[Tagging] Traffic sign relevant direction: relation type:enforcement vs. direction=* vs. traffic_signals:direction=*

Kevin Kenny kevin.b.kenny+osm at gmail.com
Mon Mar 27 14:21:07 UTC 2017


I still think that for the overwhelming majority of STOP and YIELD
(give_way) signs, the tagging scheme of a node either on the intersection
or near the intersection on the approaching way makes sense.

And in fact, I think that a fairly simple rule of interpretation actually
answers those who complain that the approach of tagging a node makes no
graph-theoretic sense. I contend that it does. A vehicle finding its way in
our navigation model traces a path from edge (a segment of a way between
two nodes) to vertex (a node) to edge to vertex ... from its origin to its
destination.

It is true that nodes have no direction, but edges do.

I'd say that the simplest interpretation that could possibly work for
'stop' or 'give_way' is:

(1) If there is no direction, the regulation applies to any vehicle
approaching the node from any incident way.
(2) If there is a direction (forward or backward), the regulation applies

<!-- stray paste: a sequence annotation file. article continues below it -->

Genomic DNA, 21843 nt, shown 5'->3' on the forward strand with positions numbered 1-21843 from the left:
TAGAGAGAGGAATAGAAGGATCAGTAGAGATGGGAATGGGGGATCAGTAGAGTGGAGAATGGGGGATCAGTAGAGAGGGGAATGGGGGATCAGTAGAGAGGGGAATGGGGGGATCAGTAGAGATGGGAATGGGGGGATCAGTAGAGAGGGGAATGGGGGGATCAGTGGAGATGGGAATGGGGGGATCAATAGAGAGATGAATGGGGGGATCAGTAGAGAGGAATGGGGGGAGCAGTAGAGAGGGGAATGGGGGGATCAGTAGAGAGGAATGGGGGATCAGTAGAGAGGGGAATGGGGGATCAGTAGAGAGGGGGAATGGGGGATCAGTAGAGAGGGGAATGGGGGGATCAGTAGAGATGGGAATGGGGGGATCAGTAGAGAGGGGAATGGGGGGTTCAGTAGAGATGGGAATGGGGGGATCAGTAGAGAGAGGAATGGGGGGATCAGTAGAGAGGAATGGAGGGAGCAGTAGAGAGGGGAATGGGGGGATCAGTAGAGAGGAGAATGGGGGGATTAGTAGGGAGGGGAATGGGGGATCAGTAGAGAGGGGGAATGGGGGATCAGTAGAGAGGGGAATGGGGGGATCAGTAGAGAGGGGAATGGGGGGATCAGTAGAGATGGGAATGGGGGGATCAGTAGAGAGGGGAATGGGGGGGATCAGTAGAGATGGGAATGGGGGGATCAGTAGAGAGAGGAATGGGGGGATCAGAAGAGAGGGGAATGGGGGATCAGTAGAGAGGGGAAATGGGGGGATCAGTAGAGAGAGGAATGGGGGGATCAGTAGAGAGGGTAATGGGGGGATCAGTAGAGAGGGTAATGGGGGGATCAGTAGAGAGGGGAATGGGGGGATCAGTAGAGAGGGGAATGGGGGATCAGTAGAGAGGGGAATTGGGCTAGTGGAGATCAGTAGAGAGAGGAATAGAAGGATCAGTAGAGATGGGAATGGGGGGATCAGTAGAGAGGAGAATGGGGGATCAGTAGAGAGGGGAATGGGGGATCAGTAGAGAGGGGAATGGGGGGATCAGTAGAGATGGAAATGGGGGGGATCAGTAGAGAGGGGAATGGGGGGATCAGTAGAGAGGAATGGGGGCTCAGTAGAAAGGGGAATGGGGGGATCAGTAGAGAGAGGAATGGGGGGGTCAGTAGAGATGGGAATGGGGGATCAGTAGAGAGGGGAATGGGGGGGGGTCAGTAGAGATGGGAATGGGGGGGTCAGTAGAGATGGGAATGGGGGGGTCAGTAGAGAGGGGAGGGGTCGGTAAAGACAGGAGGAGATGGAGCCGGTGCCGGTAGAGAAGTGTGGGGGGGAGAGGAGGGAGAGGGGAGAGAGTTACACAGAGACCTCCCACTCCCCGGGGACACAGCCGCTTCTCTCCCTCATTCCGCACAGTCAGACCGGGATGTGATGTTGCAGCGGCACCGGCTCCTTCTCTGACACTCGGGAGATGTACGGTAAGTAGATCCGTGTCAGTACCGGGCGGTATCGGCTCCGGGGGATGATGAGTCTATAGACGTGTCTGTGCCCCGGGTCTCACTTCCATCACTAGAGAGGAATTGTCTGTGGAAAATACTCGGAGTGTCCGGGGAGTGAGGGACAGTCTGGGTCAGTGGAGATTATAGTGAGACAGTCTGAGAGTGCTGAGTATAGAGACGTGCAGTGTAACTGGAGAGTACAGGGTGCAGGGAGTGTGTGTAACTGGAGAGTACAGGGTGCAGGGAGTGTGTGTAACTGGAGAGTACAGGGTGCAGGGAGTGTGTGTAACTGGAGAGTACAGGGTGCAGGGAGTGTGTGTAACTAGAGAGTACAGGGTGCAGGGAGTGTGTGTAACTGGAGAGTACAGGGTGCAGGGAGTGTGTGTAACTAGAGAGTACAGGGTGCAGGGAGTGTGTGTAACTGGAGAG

to a vehicle approaching the node in the corresponding direction on the way.

For the simplest case of an ordinary traffic light or a four-way STOP, a
simple tag on the intersection suffices.

For the case of a STOP or YIELD (give_way) sign on a side street, place a
node near the intersection, tag it with the sign, and mark it with the
appropriate direction.

For the case of a STOP sign or traffic signal guarding a narrow bridge or
single-lane way, the node can still be on the way and have the appropriate
direction tag.

Obviously, if we are using the node for other purposes, we may need to
disambiguate with stop:direction=* or give_way:direction=*, just as we do
with other ambiguously-named tags.

I'm having a hard time picturing any case where this couldn't work. It
doesn't involve measuring distances to intersections, trying to divine from
a sign placement beside a way what it means for traffic on the way, or any
other weird preprocessing.

I could explain it to a novice mapper in two minutes.

For the occasionally truly weird case (e.g., traffic moving ahead or
turning left must stop; traffic turning right gives way to left turns from
the oncoming way, or something like that) we still have the proposed
relation schemata available, but I really don't get why we feel we have to
impose those on the bog-standard two- or four-way STOP.

On Mon, Mar 27, 2017 at 8:30 AM, Jean-Marc Liotier <jm at liotier.org> wrote:

> On Mon, 27 Mar 2017 14:08:55 +0200
> Topographe Fou <letopographefou at gmail.com> wrote:
> >
> > When you say direction=forward I assume it is forward/backward and
> > not other direction values.
>
> Yes.
>
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